The Courage to Be: Against Death

Paul Tillich’s “The Courage to Be” is arguably one of the most important theological books to be published in the 20th Century, particularly in the field of non-classical theology. It’s also quite hard to read. Yet, in this blog – and two other upcoming posts – I will try and explain what Tillich was going on about, why it should be important to us, and how we can apply it to our current political, social and spiritual situation.

In his book, Tillich outlines the three fundamental “anxieties” of our existence. Sounds cheery, right? These anxieties are as follows: the anxiety of fate and death, the anxiety of emptiness and meaninglessness, and the anxiety of guilt and condemnation. In this post, I am particularly looking at the anxiety of fate and death, and Tillich’s suggested response to this anxiety. You’ll be able to read about the other two anxieties and responses to them in the other two blogs I’ve written. Also, I promise it gets more positive from here on in! It’s simply necessary to outline what Tillich sees as the problems of existence in order to see what the responses should be.

The anxiety of fate and death is…well, what it says on the tin. Concerning this first type of anxiety, Tillich writes that it is “basic…universal, and inescapable”. In short, death is inevitable for us all. Yikes. So, how do you solve a problem like the indisputable mortality of each and every one of us? I’m glad you asked. Tillich’s answer to the anxiety of fate and death is the catchily-titled “courage of confidence”. Snappy, but what does it mean? It is not the promise of immortality but the notion of existing “in spite of”; recognising the reality of death and not being afraid of it.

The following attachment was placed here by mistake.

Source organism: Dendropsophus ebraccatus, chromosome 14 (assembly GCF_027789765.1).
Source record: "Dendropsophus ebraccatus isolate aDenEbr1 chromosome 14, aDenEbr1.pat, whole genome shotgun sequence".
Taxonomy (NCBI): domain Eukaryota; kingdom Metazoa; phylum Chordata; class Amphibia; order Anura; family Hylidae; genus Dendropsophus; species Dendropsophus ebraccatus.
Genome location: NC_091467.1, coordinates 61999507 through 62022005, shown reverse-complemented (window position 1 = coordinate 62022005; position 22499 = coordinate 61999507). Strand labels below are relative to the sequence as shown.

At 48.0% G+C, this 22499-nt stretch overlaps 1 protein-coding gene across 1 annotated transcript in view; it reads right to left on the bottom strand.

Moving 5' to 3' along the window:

We, as humans, cannot overcome death – and I don’t want to get into debates about the resurrection here – but we can strip it of its power. We can seek liberation in this life without worrying about salvation in the next. We can participate and act, knowing that we are doing God’s work. We can have faith that God is the Unconditional. As Tillich writes, “they who participate in God participates in eternity…but in order to participate in him you must be accepted by him and you must have accepted his acceptance of you”.

In theory, this is all well and good. But how can we apply Tillich’s “courage of confidence” and his attitude of “in spite of” to our current crisis? The climate emergency we face is a perfect example of our anxiety concerning fate and death. Global warming is, to some extent, basic, universal and inescapable. How do we say “in spite of” to rising sea levels, extreme temperatures, horrific weather conditions and all the rest? Surely we cannot just “accept” this state of affairs. No, what we do is participate in God. We participate in the stewardship of our planet. We participate in massive, systemic change. We see God as the reason to protect our planet rather than as an excuse to stay inside and pray for our salvation in the next life.

I am not saying that prayer or worship are ineffective or wrong. They are core tenets of faith and provide us with the guidance and energy to participate in God. Yet, we need to be involved in political action, with groups like Christian Climate Action and charities such as Operation Noah, to fully participate in God. The Book of James (ch 2, v 14, 17) says it best: “what good is it, my brothers and sisters, if someone claims to have faith but has no deeds?…faith by itself, if not accompanied by action, is dead”. To exist in spite of death, we must ensure that our faith is well and truly alive.

Written by SCM Member Nathan Olsen. Nathan is a former member of SCM Leeds, and he graduated this summer with a BA in Politics. He is currently doing a Masters at the University of Sheffield.